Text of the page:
Bees That Fight World Poverty
It might sound airy-fairy, but there are times in life when the planets seem to align. It’s an uncanny and wonderful feeling and, when it happens, your reasons for gravitating towards your passions make themselves obvious. Travelling around the idyllic European countryside, I have had lots of time to think about my direction in life, about why I love bees and what they mean to me. And yes, right now with the planets in sync, I feel more aware than ever before of why bees are so important to humanity.
Therefore, you could say that in the past few weeks I have been in a euphoric state of bee bliss. World Bee Day– an event organised by the United Nations– showed me that bee-love is not reserved for fanatics like myself; it is an admiration and respect that spreads across the broader global community. But my spirits were raised even higher two days ago when I was made aware of a company doing the most wonderful work in the developing world. Bees for Development is an organisation that promotes beekeeping to combat poverty and help build sustainable, resilient livelihoods for the people that need it most. When I thought bees couldn’t do more for the good of humanity, I am happily proven wrong.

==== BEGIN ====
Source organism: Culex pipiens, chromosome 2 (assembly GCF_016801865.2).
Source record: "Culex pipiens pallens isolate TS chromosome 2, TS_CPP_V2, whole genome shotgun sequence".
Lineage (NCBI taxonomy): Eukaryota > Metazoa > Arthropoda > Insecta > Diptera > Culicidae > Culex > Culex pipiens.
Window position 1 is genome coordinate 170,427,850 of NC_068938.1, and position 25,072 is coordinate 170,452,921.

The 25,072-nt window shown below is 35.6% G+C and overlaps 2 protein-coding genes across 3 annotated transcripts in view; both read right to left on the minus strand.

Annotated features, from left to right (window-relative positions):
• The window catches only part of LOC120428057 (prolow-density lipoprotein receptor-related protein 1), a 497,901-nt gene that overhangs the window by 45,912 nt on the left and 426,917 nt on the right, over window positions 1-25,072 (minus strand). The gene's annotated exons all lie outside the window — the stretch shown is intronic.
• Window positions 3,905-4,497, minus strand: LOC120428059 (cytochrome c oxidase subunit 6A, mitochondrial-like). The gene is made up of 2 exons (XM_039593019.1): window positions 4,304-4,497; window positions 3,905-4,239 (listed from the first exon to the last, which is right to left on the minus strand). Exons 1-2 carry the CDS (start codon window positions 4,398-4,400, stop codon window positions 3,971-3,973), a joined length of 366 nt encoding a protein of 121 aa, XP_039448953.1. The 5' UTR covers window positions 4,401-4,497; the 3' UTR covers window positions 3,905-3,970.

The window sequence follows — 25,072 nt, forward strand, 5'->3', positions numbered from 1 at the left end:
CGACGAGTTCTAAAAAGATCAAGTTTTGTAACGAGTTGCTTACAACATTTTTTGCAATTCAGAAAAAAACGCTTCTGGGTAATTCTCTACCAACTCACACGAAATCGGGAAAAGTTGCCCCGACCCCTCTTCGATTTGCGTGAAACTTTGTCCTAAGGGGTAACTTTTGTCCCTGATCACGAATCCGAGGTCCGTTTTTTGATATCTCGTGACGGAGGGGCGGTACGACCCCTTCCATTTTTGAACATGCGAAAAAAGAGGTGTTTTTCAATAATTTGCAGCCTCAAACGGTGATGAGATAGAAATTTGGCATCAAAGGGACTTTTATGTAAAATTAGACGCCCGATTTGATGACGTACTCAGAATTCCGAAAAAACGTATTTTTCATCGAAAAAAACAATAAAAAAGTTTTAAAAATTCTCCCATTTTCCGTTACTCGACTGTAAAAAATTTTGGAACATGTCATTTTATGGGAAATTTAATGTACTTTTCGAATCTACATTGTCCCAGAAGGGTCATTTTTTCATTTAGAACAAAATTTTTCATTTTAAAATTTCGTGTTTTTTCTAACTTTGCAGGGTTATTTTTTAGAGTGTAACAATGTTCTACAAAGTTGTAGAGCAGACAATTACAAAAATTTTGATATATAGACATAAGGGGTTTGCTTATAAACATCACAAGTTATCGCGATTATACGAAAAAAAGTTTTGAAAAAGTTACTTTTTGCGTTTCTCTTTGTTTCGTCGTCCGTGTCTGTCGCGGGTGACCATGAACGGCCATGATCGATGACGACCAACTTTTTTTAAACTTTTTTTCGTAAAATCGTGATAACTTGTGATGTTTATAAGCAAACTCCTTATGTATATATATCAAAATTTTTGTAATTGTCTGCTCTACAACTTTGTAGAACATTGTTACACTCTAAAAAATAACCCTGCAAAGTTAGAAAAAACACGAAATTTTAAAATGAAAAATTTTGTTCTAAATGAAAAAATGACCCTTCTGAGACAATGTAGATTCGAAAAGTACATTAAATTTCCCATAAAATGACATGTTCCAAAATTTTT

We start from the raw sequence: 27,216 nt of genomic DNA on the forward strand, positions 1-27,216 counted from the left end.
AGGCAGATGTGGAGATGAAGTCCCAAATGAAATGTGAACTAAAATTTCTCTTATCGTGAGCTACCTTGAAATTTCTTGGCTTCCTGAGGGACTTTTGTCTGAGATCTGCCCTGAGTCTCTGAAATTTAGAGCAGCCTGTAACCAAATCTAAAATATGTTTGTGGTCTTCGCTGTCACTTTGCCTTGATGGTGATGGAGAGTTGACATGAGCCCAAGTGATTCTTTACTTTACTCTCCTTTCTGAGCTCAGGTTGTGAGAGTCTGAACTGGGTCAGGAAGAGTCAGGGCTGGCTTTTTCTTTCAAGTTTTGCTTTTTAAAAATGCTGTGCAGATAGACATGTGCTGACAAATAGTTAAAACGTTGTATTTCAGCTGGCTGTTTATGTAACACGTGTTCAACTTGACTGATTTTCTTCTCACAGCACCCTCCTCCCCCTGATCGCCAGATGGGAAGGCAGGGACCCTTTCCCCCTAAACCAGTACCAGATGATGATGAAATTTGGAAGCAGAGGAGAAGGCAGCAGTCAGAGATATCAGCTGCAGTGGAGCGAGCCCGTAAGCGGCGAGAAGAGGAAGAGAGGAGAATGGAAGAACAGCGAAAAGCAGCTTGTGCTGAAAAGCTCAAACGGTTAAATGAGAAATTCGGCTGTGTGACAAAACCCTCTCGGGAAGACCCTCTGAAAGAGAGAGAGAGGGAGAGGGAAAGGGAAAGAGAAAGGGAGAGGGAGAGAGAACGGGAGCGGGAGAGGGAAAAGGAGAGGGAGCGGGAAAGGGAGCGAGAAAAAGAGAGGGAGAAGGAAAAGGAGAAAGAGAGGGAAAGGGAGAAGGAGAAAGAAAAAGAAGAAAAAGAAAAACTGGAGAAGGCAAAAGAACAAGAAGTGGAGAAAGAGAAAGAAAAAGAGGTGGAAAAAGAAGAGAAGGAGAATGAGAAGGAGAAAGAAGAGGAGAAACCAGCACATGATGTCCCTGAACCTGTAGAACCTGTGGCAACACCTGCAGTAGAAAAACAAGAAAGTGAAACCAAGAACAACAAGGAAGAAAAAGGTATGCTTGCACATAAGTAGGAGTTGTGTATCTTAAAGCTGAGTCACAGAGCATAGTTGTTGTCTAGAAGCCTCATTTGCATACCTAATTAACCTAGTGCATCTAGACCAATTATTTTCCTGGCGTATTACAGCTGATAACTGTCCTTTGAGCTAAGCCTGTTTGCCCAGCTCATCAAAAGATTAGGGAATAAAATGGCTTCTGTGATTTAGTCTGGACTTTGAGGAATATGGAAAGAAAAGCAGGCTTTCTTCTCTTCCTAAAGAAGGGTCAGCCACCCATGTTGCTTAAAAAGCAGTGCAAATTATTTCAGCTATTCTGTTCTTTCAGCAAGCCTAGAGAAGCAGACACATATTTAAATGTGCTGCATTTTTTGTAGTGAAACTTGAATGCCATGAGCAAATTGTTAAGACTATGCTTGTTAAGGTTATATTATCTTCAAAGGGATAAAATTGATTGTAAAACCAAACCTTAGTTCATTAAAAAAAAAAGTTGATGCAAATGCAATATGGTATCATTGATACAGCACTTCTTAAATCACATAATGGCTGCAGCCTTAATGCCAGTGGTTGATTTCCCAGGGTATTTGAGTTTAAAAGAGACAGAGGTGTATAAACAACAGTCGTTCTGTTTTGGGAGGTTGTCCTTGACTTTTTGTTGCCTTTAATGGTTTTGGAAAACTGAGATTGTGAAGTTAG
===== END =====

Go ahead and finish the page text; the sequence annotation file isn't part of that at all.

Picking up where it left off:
Founded in 1993, Bees for Development was the first organisation to fully understand and acknowledge the reasons why beekeeping can be such a useful tool for relieving poverty while helping to retain biodiversity. Based in Monmouth in the UK, the organisation has worked with over 50 countries across the world to help people generate an essential income to feed their families and provide basic needs: these projects are happening in Cameroon, Ethiopia, Ghana and Uganda. The company shows local farmers how to make and maintain low-cost beehives so that people can harvest and sell their own honey, turning natural and renewable resources into a vital livelihood that (if that wasn’t enough!) helps the environment at the same time! The company also carries out important bee-work for many international organisations such as the UN.
Alongside all this remarkable work, Bees for Development has a generous and ethical philosophy to sharing information (one that is sometimes unusual in this day and age). They provide free information to beekeepers in poor countries, with publications sent to readers in 130 nations. These documents share knowledge and advice, and the organisation’s website includes an open-access information portal that is the largest of its kind in the world! There hasn’t been a better time to support a more worthy organisation: www.beesfordevelopment.org